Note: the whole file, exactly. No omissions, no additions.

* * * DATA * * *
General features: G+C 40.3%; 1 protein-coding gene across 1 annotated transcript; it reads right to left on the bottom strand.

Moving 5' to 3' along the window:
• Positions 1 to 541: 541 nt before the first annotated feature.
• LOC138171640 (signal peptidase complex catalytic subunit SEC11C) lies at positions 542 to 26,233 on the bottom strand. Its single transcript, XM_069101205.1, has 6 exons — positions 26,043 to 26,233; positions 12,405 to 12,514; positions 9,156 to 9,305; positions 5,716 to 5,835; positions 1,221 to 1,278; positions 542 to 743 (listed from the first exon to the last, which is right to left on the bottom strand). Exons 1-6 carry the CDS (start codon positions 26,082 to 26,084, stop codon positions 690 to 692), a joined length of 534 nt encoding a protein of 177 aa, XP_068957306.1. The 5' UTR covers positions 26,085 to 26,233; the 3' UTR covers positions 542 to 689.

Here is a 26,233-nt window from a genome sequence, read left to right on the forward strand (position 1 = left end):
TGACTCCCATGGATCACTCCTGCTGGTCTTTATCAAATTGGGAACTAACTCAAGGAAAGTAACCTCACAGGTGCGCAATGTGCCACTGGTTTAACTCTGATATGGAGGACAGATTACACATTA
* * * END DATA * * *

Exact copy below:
General features: G+C 40.3%; 1 protein-coding gene across 1 annotated transcript; it reads right to left on the bottom strand.

Moving 5' to 3' along the window:
• Positions 1 to 541: 541 nt before the first annotated feature.
• LOC138171640 (signal peptidase complex catalytic subunit SEC11C) lies at positions 542 to 26,233 on the bottom strand. Its single transcript, XM_069101205.1, has 6 exons — positions 26,043 to 26,233; positions 12,405 to 12,514; positions 9,156 to 9,305; positions 5,716 to 5,835; positions 1,221 to 1,278; positions 542 to 743 (listed from the first exon to the last, which is right to left on the bottom strand). Exons 1-6 carry the CDS (start codon positions 26,082 to 26,084, stop codon positions 690 to 692), a joined length of 534 nt encoding a protein of 177 aa, XP_068957306.1. The 5' UTR covers positions 26,085 to 26,233; the 3' UTR covers positions 542 to 689.

Here is a 26,233-nt window from a genome sequence, read left to right on the forward strand (position 1 = left end):
TGACTCCCATGGATCACTCCTGCTGGTCTTTATCAAATTGGGAACTAACTCAAGGAAAGTAACCTCACAGGTGCGCAATGTGCCACTGGTTTAACTCTGATATGGAGGACAGATTACACATTA